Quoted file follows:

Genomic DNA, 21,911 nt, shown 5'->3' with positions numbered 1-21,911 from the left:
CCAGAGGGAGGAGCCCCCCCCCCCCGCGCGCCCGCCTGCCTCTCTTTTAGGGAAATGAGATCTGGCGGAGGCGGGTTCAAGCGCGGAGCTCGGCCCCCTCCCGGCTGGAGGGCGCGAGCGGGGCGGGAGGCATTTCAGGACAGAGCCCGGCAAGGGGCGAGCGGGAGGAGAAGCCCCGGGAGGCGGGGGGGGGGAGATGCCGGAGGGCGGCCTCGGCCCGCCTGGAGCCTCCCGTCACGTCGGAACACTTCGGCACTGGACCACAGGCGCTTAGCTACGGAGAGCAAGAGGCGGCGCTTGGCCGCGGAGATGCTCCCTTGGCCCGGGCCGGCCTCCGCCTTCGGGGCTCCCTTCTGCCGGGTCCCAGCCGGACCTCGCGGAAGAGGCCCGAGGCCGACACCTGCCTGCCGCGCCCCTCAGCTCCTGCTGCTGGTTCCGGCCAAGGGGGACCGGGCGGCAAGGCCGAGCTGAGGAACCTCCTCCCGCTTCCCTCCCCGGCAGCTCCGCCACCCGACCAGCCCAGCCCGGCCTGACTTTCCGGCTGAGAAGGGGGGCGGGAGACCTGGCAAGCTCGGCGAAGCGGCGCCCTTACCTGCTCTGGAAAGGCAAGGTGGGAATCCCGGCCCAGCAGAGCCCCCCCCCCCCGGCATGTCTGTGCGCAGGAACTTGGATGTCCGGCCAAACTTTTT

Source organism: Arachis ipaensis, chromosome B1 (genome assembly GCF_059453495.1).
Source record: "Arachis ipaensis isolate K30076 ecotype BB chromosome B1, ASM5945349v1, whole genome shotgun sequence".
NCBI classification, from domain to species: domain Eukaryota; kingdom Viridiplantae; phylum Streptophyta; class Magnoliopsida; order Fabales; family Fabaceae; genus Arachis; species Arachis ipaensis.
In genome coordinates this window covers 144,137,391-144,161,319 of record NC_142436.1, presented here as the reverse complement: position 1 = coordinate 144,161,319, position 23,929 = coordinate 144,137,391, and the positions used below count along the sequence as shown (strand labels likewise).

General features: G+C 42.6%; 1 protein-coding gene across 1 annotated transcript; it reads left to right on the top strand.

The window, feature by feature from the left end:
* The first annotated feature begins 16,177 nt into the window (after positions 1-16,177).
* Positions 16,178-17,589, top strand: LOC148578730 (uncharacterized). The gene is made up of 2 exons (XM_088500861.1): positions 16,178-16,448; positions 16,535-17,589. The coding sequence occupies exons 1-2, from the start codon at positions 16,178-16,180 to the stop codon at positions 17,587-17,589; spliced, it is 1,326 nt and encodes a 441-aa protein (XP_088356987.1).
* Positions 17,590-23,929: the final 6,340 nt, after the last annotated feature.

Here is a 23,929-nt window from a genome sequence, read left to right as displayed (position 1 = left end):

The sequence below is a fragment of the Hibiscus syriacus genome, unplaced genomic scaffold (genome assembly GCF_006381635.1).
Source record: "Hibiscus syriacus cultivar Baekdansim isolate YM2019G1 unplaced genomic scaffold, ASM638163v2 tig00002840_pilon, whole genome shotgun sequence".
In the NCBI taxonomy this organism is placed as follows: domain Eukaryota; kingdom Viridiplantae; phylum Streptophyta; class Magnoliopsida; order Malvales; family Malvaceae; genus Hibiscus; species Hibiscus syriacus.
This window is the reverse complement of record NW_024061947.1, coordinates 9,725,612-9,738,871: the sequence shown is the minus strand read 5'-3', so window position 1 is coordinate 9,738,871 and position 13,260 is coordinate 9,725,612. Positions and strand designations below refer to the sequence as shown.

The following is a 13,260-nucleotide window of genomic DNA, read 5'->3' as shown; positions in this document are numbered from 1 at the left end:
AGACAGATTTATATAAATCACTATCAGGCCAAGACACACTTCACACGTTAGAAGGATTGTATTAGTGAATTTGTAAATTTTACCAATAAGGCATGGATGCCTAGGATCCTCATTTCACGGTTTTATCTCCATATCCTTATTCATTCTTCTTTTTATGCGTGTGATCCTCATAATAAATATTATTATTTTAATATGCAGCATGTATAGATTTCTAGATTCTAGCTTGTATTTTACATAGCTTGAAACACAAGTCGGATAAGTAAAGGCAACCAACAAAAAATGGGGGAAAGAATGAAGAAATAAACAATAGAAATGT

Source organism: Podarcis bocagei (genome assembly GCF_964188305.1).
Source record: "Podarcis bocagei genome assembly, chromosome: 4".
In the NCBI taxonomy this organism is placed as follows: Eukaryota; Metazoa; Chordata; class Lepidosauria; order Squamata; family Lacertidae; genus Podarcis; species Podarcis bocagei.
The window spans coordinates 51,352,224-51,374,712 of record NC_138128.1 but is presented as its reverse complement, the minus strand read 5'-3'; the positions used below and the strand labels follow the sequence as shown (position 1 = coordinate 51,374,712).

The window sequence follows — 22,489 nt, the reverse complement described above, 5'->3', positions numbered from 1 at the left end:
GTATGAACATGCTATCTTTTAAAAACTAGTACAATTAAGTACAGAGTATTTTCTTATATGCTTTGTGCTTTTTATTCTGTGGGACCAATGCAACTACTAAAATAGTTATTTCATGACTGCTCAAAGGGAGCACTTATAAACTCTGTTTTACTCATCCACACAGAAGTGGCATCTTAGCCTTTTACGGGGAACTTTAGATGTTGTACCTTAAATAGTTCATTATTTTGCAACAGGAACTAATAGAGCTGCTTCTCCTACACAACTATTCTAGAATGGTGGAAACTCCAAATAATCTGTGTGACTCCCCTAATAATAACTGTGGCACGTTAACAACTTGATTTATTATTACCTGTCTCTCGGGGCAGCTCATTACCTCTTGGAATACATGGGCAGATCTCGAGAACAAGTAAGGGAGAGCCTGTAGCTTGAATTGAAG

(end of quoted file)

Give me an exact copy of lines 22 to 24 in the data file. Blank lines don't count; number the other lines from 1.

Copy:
The window spans coordinates 51,352,224-51,374,712 of record NC_138128.1 but is presented as its reverse complement, the minus strand read 5'-3'; the positions used below and the strand labels follow the sequence as shown (position 1 = coordinate 51,374,712).

The window sequence follows — 22,489 nt, the reverse complement described above, 5'->3', positions numbered from 1 at the left end:
GTATGAACATGCTATCTTTTAAAAACTAGTACAATTAAGTACAGAGTATTTTCTTATATGCTTTGTGCTTTTTATTCTGTGGGACCAATGCAACTACTAAAATAGTTATTTCATGACTGCTCAAAGGGAGCACTTATAAACTCTGTTTTACTCATCCACACAGAAGTGGCATCTTAGCCTTTTACGGGGAACTTTAGATGTTGTACCTTAAATAGTTCATTATTTTGCAACAGGAACTAATAGAGCTGCTTCTCCTACACAACTATTCTAGAATGGTGGAAACTCCAAATAATCTGTGTGACTCCCCTAATAATAACTGTGGCACGTTAACAACTTGATTTATTATTACCTGTCTCTCGGGGCAGCTCATTACCTCTTGGAATACATGGGCAGATCTCGAGAACAAGTAAGGGAGAGCCTGTAGCTTGAATTGAAG